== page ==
When Haden Polseno-Hensley and his wife Rose McCutchan—co-owners of Red Rooster Coffee, a café and roasting company— were having their first child, they did what so many families do: they looked around for affordable, high-quality child care options. They weren’t the only ones searching for help; some of their employees were growing their families as well. But in Floyd, Virginia (population 450), a rural community in the beautiful Blue Ridge Mountains, it was a challenge to find an affordable, convenient child care center. So they decided to start their own.
Actually, it wasn’t quite that straightforward a process: At first, they simply rented a room and hired a babysitter for their child as well as their employees’ children. Soon, however, they had moved into a larger space; their business was growing, their staff was growing and the children were growing as well. “We needed to think about formalizing it and making it more than just babysitting, making it something that was productive for the child,” Polseno-Hensley says. “It was a decision born of necessity [and] a desire to do what we could—without really knowing what that meant or even really having the resources to do it.”
Options were limited. The local Montessori school had just closed, and one of their friends recommended that they reach out to Ella Zander, a teacher at that school. It was a crucial introduction, it turns out, as Zander joined as program director of their new child care center, which they named Yellow Hen. “She had our licensing done in a matter of months, about as fast as you can turn it around. And all of a sudden, we were operating a licensed child care operation where children up to age five had a period of time during the day where they’re more involved in a Montessori-style academic structure.”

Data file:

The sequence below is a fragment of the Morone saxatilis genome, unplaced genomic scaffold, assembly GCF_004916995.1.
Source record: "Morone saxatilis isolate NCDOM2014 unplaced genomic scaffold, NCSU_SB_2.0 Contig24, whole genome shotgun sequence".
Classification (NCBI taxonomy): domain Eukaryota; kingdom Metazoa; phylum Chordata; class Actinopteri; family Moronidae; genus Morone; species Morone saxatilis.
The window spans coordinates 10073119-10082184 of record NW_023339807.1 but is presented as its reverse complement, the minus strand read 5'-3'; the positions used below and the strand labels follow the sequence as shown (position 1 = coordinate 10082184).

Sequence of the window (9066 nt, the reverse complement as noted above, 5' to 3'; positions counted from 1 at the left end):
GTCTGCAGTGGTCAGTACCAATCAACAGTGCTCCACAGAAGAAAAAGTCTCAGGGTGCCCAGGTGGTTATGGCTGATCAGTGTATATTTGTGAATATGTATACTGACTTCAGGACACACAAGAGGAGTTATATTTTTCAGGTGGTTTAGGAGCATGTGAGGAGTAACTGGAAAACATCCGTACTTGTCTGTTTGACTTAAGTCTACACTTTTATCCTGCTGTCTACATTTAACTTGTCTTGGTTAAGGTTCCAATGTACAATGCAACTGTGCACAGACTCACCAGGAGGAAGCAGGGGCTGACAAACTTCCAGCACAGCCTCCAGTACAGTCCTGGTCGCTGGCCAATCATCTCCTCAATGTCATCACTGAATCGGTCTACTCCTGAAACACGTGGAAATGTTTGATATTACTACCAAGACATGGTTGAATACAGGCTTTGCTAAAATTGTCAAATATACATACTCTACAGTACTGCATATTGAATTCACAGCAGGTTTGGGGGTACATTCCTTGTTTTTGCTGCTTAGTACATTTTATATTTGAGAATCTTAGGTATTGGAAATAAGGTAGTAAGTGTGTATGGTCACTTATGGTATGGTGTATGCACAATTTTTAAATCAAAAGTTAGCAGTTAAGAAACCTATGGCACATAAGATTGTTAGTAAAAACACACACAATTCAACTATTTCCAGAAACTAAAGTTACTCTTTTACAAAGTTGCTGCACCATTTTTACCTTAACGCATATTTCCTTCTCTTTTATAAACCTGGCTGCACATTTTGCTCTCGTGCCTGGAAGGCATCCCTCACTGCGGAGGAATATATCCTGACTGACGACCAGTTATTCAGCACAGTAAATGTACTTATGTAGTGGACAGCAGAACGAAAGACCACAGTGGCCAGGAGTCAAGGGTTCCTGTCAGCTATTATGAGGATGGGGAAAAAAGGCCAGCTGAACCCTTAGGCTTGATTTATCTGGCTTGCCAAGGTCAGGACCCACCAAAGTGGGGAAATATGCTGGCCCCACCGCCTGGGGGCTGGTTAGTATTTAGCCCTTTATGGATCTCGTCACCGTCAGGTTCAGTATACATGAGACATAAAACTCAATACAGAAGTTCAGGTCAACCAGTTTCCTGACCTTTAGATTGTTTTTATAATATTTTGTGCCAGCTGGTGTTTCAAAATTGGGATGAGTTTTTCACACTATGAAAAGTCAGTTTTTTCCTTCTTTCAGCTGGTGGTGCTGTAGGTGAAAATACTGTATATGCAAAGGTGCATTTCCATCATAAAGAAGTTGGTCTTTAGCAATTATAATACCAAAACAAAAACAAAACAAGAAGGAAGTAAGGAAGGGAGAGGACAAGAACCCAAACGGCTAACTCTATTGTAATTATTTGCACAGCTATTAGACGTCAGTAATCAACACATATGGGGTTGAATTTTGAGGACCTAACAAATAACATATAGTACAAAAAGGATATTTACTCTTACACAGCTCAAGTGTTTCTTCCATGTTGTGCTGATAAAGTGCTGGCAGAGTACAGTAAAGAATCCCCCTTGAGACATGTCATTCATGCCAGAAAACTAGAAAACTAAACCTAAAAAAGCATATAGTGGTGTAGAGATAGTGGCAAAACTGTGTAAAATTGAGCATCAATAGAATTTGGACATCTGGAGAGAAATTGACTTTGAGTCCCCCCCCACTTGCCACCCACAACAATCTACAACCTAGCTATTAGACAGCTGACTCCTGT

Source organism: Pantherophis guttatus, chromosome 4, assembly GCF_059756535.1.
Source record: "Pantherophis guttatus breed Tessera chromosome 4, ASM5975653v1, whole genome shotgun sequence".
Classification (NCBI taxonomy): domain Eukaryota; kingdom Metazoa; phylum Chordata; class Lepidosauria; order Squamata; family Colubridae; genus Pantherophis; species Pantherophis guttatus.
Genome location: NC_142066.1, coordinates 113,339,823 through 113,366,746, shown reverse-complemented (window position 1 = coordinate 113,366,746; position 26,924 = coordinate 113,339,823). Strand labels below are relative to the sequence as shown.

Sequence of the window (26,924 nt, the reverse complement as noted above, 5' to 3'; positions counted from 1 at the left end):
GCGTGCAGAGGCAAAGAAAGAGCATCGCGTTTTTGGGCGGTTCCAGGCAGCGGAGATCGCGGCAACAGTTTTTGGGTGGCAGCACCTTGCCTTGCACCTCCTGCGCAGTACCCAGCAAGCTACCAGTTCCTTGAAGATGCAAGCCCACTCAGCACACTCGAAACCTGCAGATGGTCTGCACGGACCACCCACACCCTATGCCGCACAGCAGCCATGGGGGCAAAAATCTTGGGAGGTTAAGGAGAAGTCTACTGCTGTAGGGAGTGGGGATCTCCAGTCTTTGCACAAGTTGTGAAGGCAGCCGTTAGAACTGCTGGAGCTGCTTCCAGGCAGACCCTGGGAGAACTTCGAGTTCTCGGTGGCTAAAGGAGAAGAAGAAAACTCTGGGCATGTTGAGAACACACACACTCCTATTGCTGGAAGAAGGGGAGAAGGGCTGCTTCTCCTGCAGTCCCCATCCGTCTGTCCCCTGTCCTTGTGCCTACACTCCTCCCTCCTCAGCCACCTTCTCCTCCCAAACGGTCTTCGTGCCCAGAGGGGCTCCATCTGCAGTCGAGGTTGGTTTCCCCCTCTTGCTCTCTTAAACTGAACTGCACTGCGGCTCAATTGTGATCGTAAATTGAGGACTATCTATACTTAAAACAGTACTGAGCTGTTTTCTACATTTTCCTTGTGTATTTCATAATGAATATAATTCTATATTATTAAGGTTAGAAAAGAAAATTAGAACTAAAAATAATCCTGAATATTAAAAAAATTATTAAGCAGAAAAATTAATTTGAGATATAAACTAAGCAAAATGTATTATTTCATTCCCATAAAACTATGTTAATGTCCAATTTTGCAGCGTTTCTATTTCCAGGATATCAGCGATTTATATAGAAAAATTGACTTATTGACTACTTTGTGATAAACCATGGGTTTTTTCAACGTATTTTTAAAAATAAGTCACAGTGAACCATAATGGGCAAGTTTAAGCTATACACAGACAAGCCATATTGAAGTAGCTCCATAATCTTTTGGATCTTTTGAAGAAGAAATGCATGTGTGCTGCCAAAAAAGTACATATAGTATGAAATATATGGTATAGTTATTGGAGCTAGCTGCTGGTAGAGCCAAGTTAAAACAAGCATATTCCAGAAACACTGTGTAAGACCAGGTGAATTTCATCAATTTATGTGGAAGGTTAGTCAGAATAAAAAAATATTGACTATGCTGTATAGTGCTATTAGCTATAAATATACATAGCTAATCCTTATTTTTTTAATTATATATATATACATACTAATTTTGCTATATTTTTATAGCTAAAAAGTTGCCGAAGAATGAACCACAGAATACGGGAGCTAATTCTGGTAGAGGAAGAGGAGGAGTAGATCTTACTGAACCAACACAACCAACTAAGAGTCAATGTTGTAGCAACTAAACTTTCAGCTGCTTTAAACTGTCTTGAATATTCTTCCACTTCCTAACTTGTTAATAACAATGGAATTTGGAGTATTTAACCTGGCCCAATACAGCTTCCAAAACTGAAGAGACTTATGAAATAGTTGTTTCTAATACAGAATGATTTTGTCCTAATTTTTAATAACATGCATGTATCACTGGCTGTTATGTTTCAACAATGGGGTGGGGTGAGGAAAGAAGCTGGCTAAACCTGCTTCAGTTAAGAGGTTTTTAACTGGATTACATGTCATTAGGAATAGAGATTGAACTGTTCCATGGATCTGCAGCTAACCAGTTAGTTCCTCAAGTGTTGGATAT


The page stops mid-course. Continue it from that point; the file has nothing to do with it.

Currently, Yellow Hen has enrolled 10 children, with a top capacity of 16. And for employees, Red Rooster covers 70% of the expense: workers pay $2 an hour. (Non-employees can also join, for an undisclosed weekly fee.) The financial burden, he says, is “huge,” but he considers it a need similar to health insurance, which Red Rooster also provides. “It’s part of a holistic benefits system that we’re trying to build, of covering health insurance premiums and offering retirement, and just trying to invest whatever we can in the people who work here.”
It’s not easy to find the right team members in such a small town, so when Polseno-Hensley finds talent, he wants to do what he can to retain them. “If you have somebody who’s really passionate about the product and the company and they want to continue working and have a child at the same time, you want to figure out a way to make that happen. There’s not a huge pool of people to bring into work here. So, when we find people [who] are really talented or really dedicated, we want to do everything we can to keep them.”
Employer-run child care has become increasingly popular with larger companies, including Microsoft, General Mills and Johnson & Johnson as only a few examples. It’s one solution to an ever-expanding crisis: the U.S. Bureau of Labor Statistics reported that up to 100,000 Americans have had to stay home each month due to child care needs. These missing wages add up to $122 billion each year, according to this report by Council for a Strong America.